Moreover, the way we go about this though is where we find our purpose for proclaiming love. Because, the purpose for confrontation is not to win an argument or to make sure everyone knows who is, or is not, smarter; rather, the tool we are called to use to confront one another is love. Not wickedness which leads us down paths of jealousy, greed, or earthly desires. But God’s love which we experience through reconciliation and forgiveness. Which is why we get the concept of wherever two or three gather in Jesus’ name, Jesus is there; and when we gather in Jesus’ name, when we gather and call ourselves Christians, we must do so in love.
This is so very important for us to understand in our broken world today. That when we gather and call ourselves Christians, when we use the adjective of our Lord’s name, we must do so as if Jesus is present. How differently would we treat our neighbors if we knew Jesus was standing right there? How differently would we talk to one another and hold one another if we knew Jesus was right there with us? How much wonderful could our world be if when we were in the middle of confrontation whether we are calling someone else out or we ourselves are being called out if we knew Jesus was right there with us?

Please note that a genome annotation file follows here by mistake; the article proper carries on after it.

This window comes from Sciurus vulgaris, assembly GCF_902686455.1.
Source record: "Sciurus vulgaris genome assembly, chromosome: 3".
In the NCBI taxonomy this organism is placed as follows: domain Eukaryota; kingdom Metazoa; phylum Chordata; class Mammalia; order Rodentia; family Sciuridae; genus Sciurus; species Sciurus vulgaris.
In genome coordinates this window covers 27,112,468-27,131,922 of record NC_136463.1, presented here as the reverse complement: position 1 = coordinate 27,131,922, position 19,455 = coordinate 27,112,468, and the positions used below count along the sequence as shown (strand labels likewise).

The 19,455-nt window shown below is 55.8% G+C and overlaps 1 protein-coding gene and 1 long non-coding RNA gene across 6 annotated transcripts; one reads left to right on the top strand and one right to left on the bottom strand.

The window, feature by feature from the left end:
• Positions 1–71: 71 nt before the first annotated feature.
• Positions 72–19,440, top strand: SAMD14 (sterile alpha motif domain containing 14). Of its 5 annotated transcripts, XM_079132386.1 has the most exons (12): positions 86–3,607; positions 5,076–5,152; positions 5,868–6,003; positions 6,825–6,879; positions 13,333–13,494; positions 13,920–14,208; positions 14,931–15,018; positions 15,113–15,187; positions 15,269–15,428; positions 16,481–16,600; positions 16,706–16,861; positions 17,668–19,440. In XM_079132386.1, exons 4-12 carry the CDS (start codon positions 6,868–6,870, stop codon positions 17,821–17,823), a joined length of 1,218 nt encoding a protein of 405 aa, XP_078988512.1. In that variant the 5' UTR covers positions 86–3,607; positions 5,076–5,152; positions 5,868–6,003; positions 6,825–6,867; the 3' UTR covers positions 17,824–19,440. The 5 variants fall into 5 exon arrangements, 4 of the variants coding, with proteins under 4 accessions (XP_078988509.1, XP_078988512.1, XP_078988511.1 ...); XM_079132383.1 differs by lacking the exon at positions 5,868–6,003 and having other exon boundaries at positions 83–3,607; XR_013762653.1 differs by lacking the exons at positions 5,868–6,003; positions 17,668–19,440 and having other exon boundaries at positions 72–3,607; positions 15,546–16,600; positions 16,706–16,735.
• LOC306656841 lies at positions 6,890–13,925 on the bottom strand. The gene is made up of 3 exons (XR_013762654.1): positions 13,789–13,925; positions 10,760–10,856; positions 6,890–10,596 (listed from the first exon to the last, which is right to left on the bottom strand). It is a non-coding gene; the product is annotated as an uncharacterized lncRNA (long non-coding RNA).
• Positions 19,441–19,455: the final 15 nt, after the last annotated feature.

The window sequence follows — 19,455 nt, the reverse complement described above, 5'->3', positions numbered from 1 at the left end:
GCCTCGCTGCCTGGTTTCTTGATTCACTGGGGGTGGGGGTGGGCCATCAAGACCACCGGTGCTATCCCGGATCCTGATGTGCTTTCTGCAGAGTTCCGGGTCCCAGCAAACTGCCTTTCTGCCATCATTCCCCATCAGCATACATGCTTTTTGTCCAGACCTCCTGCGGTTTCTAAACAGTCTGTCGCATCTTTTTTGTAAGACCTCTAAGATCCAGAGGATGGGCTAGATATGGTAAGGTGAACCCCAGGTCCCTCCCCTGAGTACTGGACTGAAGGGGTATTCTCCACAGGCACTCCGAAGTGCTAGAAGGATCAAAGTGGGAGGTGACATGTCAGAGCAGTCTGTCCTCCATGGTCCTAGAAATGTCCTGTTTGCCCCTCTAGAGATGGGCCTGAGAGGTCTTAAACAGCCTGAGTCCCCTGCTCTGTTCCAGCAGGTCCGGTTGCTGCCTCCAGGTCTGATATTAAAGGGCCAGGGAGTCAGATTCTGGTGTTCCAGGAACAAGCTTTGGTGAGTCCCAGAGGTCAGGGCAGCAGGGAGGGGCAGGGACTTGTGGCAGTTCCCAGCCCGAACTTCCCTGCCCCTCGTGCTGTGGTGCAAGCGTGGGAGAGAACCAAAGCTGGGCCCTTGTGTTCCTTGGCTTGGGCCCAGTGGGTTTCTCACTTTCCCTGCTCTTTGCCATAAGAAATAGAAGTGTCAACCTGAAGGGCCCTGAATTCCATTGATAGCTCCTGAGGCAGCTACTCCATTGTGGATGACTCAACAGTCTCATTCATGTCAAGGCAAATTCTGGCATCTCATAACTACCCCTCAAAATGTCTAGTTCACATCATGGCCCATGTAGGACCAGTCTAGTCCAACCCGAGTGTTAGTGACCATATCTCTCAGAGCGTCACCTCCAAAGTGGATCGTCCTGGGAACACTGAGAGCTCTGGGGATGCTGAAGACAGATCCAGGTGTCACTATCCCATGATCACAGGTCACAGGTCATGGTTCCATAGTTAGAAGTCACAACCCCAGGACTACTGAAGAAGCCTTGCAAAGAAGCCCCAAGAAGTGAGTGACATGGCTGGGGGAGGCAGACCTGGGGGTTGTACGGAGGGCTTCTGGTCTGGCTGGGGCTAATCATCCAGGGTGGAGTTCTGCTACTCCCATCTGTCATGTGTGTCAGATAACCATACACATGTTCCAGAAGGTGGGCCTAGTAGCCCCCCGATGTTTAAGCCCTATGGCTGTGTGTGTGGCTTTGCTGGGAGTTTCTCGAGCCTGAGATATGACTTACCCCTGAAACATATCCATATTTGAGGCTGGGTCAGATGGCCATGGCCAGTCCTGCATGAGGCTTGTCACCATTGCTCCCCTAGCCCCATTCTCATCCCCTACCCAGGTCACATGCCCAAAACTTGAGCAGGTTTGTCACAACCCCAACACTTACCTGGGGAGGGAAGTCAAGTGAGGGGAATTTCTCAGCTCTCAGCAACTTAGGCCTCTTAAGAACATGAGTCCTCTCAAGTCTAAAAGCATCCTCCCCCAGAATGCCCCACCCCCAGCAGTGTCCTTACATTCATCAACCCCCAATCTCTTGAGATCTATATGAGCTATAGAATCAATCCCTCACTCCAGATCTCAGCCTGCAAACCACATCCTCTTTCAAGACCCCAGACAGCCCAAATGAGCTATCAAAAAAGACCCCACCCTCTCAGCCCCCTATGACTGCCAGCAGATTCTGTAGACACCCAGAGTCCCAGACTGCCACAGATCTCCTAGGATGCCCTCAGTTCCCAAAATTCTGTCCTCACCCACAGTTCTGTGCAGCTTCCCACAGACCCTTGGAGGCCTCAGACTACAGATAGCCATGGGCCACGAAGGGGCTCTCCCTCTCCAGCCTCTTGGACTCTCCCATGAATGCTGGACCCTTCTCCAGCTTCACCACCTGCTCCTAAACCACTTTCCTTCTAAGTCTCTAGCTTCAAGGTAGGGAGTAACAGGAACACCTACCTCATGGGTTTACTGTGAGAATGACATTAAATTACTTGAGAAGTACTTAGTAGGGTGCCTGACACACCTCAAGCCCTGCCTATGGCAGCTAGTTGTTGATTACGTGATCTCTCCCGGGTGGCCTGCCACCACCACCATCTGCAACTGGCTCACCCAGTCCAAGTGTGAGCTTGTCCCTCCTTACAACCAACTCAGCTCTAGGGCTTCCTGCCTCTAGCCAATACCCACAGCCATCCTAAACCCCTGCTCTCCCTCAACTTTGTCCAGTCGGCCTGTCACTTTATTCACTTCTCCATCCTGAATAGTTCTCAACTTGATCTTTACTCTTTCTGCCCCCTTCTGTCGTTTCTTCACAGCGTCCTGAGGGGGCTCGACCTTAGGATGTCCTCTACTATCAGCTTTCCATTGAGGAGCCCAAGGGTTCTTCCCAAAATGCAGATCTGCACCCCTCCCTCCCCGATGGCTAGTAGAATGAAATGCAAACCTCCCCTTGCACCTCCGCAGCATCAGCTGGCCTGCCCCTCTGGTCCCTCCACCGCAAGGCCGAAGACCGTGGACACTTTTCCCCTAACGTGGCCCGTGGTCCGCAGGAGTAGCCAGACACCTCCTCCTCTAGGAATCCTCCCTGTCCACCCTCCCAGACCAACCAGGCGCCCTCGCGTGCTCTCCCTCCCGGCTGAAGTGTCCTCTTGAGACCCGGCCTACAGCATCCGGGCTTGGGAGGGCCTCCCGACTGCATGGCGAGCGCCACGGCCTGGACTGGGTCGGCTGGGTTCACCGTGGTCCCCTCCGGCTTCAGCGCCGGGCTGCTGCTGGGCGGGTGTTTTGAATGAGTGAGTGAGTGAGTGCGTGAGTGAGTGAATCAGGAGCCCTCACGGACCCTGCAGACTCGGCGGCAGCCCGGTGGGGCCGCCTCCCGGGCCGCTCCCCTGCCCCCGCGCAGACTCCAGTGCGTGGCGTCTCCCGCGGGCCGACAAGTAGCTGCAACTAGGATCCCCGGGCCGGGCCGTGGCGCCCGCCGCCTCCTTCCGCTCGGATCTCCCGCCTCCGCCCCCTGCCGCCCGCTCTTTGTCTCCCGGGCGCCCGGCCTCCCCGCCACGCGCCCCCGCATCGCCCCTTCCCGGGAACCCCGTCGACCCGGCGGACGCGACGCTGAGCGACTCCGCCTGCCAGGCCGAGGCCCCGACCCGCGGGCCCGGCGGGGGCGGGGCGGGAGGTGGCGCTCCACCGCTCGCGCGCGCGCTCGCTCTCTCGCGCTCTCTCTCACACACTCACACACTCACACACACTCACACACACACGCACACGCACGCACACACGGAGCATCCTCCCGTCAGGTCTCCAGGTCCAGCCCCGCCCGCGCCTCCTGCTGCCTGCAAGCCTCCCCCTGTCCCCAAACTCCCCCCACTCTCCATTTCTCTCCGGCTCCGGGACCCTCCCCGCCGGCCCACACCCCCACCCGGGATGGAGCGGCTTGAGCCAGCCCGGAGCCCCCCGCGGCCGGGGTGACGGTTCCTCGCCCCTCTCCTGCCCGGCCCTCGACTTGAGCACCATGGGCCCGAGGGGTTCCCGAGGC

The truth is our world would be a completely different place because of the eternal love of God that would be constantly on our mind. We would not want to disappoint Jesus standing there and be reproved by our Savior for not loving enough would we! We would not want to use words that we know are foul and offensive because our Savior is right there with us! We would purposefully seek to listen and understand one another for we know that is what Jesus calls us to and He is right there! We would love one another so much more for we know that our Savior is Love Incarnate and he is right there!
So why are we so wicked Israel? Why must we die? We have every piece of information we need to proclaim love. We have all the lessons of Jesus we need to go out and treat one another with respect, as if Jesus were right there with us. We even get the lessons and instructions of how to approach someone who has wronged us and work toward forgiveness. And yet, we are still wicked and stray from proclaiming love to one another, to holding one another in love.
We focus on the law and how the law says we must treat one another and we forget that the fulfillment of the law is love. We focus on what sexuality someone is, what nationality someone is, what color someone is, what gender someone is, what religion someone is, what “you name it” someone is; and we lift up commandments as examples of laws they are breaking. Or worse yet, we create laws to make them stumble and fall.